Rhinitis is a common condition many people have to see their primary care physician (GP) or an ENT specialist for. It accounts for a significant amount of time taken off work. In simplistic terms, rhinitis may either be allergic (commonly referred to as hay-fever) or non-allergic.
Other types of rhinitis may be associated with systemic disease (e.g. Wegener’s granulomatosis, sarcoidosis) or caused by drugs (e.g. beta-blockers, oral contraceptives, aspirin and local decongestants). A careful history, examination and sometimes blood tests or a skin prick test help to make the distinction between the various types of rhinitis.
Managing allergic rhinitis is essentially done in a step ladder approach starting with education about allergen management. The other two steps in managing allergic rhinitis are the use of antihistamines (usually non-sedating ones) and topical nasal steroid sprays. More recently the benefits of drugs such as montelukast and simpler measures such as using saline douches have been recognised. Desensitisation is a measure not commonly used in the UK because of the risk of anaphylaxis.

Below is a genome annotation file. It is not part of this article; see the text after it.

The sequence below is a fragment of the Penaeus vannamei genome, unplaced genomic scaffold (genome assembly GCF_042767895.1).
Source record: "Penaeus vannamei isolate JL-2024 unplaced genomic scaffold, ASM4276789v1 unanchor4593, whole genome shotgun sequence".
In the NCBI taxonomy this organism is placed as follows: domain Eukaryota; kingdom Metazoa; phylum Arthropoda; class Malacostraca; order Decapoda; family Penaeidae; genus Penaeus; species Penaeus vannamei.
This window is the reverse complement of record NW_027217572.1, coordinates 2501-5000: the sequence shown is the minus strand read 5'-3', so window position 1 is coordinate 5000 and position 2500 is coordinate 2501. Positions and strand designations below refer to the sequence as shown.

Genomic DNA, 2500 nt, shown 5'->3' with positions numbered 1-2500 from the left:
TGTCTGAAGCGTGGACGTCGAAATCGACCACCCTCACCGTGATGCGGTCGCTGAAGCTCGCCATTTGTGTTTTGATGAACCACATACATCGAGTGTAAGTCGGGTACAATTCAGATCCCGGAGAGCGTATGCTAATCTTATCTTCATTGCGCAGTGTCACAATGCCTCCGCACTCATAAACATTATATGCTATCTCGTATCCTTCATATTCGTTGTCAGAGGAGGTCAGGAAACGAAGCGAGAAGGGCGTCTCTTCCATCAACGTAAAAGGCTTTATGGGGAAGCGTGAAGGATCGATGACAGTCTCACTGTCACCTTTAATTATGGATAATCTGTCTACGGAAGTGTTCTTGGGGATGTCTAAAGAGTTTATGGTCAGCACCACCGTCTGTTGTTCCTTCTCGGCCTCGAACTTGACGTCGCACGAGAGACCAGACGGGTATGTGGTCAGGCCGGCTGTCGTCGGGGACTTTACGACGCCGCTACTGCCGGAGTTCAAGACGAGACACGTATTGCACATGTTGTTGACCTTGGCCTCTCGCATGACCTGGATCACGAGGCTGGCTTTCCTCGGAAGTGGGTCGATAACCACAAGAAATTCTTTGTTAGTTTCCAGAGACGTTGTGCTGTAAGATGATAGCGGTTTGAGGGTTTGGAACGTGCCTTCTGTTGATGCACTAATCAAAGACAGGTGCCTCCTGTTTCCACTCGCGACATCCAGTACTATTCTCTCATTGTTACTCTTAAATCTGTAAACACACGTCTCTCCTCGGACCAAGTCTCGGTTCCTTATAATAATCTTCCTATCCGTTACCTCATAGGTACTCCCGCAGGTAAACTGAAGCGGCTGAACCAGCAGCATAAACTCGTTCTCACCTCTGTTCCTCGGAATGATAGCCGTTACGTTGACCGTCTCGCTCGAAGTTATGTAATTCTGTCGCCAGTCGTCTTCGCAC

Non-allergic rhinitis can be managed by avoiding the drugs that cause it or managing the systemic conditions that cause rhinitis. Many times topical nasal sprays may be required in non-allergic rhinitis to control symptoms.
Most forms of rhinitis are eventually controlled rather than cured and measures to control the symptoms may need to be employed on a long term basis.